Mark Blumenthal | September 9, 2009
Topics: Barack Obama , Health Care Reform , Instant Reaction Polls
The odds are very good that shortly after President Obama completes his health care address this evening, at least two television networks will release results from "instant reaction" surveys. Others will likely stage focus groups in which selected participants react to what they see and hear. The odds are almost as good that pundits and partisans will grossly misread or spin whatever those surveys and focus groups produce. Here is a primer for those hoping to make sense out of whatever new poll data we see over the next 24 hours.
1) Instant response polls measure only speech-watchers. While the methodologies vary, the most important thing to remember that these surveys aim to sample only those who watch the speech and, as such, are are not intended to represent the views of all Americans. The pollsters will hopefully provide some before-and-after comparisons of the speech audience -- showing how viewers felt about health care reform before and after the speech -- but those comparisons will involve only the sample of speech viewers. Thus, no one should take any of the numbers they see tonight and make comparisons to full-sample results from previously surveys of all adults or all "likely voters."
2) The audience is usually skewed toward the President's fans. Remember, not all Americans watch presidential addresses. Between 52 and 63 million Americans watched the debates last fall and roughly 53 million watched President Bush's address on the economic crisis last September.** Those are huge audiences, but plenty of Americans still tune out.
Since admirers of the president are usually disproportionate among those who tune in, the overall instant reaction numbers can be deceiving. Like debates, presidential speeches usually reinforce the opinions people held before the speech, so it will be important to look at cross-tabulations by party or by pre-debate attitudes about health care reform (for more details, see my posts from just before and after the 2006 State of the Union address).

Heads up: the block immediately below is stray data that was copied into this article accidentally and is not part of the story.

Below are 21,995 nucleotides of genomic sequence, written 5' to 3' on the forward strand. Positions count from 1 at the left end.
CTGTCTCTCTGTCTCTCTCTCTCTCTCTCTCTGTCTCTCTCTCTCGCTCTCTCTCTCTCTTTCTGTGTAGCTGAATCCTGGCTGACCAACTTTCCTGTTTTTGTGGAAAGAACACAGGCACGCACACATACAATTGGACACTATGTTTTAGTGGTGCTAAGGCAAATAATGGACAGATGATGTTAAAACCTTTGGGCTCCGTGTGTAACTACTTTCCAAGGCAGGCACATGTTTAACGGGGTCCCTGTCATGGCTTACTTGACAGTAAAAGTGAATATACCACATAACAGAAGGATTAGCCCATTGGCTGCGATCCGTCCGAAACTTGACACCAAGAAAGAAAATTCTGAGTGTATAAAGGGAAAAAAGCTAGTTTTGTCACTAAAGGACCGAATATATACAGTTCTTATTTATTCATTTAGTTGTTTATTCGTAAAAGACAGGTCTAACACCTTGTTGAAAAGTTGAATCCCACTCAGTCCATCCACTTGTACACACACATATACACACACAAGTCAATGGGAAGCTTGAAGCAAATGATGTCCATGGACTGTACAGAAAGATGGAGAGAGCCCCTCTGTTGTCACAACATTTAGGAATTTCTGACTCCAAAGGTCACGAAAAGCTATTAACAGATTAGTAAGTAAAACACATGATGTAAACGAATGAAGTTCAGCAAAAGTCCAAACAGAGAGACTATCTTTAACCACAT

3) Instant impressions can be fleeting. Generally speaking, reactions on instant response polls tend to be a lot more positive immediately after the event than on surveys taken days or weeks later. The sampling problem may explain much of this phenomenon, or it may be, as ABC's Gary Langer wrote earlier this year, that viewers "get caught up in the moment, [so] a single speech in and of itself is very highly unlikely to change any fundamental attitudes." The point is, be careful, instant reactions may fade.
4) Some pollsters have reservations about instant reaction polls. To understand their skepticism, let's review the methods of the polls that are likely to get the most attention:
- CNN and their pollsters, the Opinion Research Corporation, typically recontact respondents by telephone that they called a few days earlier who say they are planning to watch the speech. They call as many as they can, as quickly as they can, to get an immediate reaction.
- Gallup uses essentially the same method, not surprising since until 2007 Gallup produced surveys for the partnership of CNN and USA Today. The main difference has nothing to do with methodology: in recent years is that Gallup typically held their results for the following day rather than rush them on the air immediately.
- CBS also conducts panel back surveys, although theirs is conducted online using the nationally representative Knowledge Networks internet panel. Since all respondents can immediately log in and complete the survey online, CBS can gather their data very quickly.
They important point: All three surveys use what pollsters call a "panel back" design, a classic and widely used survey research technique. The strength of this approach is that it allows relatively quick, efficient recontact of likely speech watchers contacted earlier through more rigorous methods. It also allows for before-and-after comparisons with results gathered from the previous survey. The downside with any such "panel-back" survey is that (a) some polled the first time do not respond the second time which may create a bias that simple weighting does not resolve and (b) the experience of having been interviewed may indirectly change attitudes (respondents may pay more attention to the news after the first interview).
I should stipulate that I have no advance word on which networks will be conducting surveys tonight, but CNN and CBS News conducted instant response polls following all of last fall's presidential debates, and Gallup joined joined CNN and CBS in conducting a one-night survey following Obama's address to Congress earlier this year.
SurveyUSA, a company that polls with an automated, recorded methodology, sometimes conducts post speech polls using fresh samples in media markets in the Pacific time zone (where the speech ends before 7:00 p.m.). Their automated method allows for a lot of simultaneous dialing of a fresh sample.